Coastal Management, erosion, flooding and pollution
Coastal management has always been an important activity and is increasingly so as more people live in coastal areas world-wide. It may cover many activities including monitoring and management of flooding, erosion and pollution. WAVENET is a project commissioned by the UK Government that is provding a near shore wave-monitoring network for England and Wales to improve forecasts and management of coastal flooding and erosion risk. As part of this project the Met Office conducted a trial of an HF radar system to evaluate the usefulness of the technology, which has already demonstrated many advantages over traditional wave buoy and satellite measurements. The system chosen by the Met Office was a pair of Pisces Radars and Seaview Realtime Software, which were installed between 2003 to 2005 in southwest Britain overlooking the Celtic Sea.
This large-scale continuous monitoring of wave characteristics will produce a near shore wave climatology to help improve understanding of coastal erosion risk and the design of coastal erosion defence works. It is planned that the data will be used by Flood Managers, Local Authorities, Consultants and other stakeholders in order to assess flood risk and on a longer timescale will be to help design improved flood defence schemes and to provide data for climate change studies.
In Oct 2004 a storm approached the southwest of the UK, The Guardian newspaper recorded the storm (Thursday October 28, 2004) "Coastline lashed by huge waves. Storms pounded Britain last night. An Irish Ferries vessel arrived at Pembroke dock in west Wales at about 2.30pm, but the captain decided conditions were too risky to dock. The Met Office said the winds were expected to peak last night and were not remarkable, but, combined with high seas, they were a potential danger."
Meanwhile on the north coast of Devon and the south coast of Wales, at Castlemartin not far from Pembroke Dock, the two Pisces radars were being used to monitor waves, currents and winds in the Celtic Sea. The maps here show wind, current and wave conditions near the peak of the storm in the early hours of the 28th contrasted with the situation a day earlier. The combination of high tide, high waveheight and strong winds all directed.
Current map Waveheight map/strong Wind map
Figure 1. Top panel shows measurements from 4am 27/10/2004 when winds and waveheights are low, currents are onshore. Middle panels are for 4–5am on 28th when currents are again onshore but much stronger and bottom panel is for 6am when the tide has turned the currents to a more offshore direction.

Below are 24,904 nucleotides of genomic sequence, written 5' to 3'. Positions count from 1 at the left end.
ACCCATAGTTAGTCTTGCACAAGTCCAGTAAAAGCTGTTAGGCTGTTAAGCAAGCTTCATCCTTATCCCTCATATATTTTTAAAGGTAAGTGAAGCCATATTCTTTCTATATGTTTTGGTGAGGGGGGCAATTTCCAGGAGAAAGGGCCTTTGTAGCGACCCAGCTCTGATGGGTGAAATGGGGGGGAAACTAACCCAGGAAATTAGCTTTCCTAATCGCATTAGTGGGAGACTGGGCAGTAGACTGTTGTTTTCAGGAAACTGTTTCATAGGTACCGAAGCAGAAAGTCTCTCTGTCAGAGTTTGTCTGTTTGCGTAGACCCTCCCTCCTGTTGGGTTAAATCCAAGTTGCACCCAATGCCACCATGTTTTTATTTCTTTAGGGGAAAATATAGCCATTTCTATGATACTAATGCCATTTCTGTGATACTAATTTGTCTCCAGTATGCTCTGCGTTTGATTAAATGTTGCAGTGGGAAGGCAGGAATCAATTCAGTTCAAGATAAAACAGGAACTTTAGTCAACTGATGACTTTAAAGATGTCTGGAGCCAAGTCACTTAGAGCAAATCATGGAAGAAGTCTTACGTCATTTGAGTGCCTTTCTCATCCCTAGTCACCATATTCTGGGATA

In Figure 2 the time series of wave, current and wind at one of the mapped locations are shown for a period of nine days including the storm period of interest at the end. The storm events preceding the 26th October had similar winds and waveheights both directed onshore. But, fortunately for the people in coastal communities in South Wales, this period was during neap tides so although onshore wind-driven currents were significantly enhanced (with maxima similar to spring tide levels) they were not as high as on the second period, the 'headline' storm, which was during spring tides.
Figure 2. Time series during storm events in October 2004.
Note that the problems experienced by the ferry were probably associated with the high waves propagating across the entrance to Milford Haven opposing the tidal current rather than any problems associated with the surge which occurred 12 hours later. Without real-time information of co-occurring wave, wind and current events the risk may not have been anticipated.
The attached table is an indication of how the data might be used to issue potential flood alerts. Each row in the data is one hour's measurement at one location. Similar data would be available at all measurement locations (and at more frequent intervals if digital beam-forming were used). This data could be distributed in real-time on our web site, via email or text message. The status indicators are derived by looking at all the components of a storm surge: wind, wave, current, with a red alert given when all combine to drive water onshore.
A wave buoy was operational in the region during this period and measured similar wave parameters but does not provide wind and surface current data. Data from the UK Met Office operational wave and storm surge models were available for this period but only six-hourly (thus missing the key 4–5am period) and providing only depth averaged currents. There is evidence from earlier comparisons that these currents do not adequately describe wind generated currents near the surface. The Met Office 3D operational model is of course better for near surface currents but limited comparisons for an earlier period suggest that it still underestimates the wind impact.
|Wind direction||Wind speed||Current direction||Current speed||Wave height||Wave direction||Devon status||Wales status|
|27/10/2004||8:10||-66.06||10.27||-80.56||0.65||no wave data at this time||GREEN||GREEN|
|28/10/2004||7:10||7.34||16.09||-41.18||0.65||no wave data at this time||GREEN||GREEN|
|28/10/2004||8:10||8.51||14.91||-65.23||0.65||no wave data at this time||GREEN||GREEN|
|28/10/2004||15:10||-21.78||17.50||60.25||0.53||no wave data at this time||GREEN||GREEN|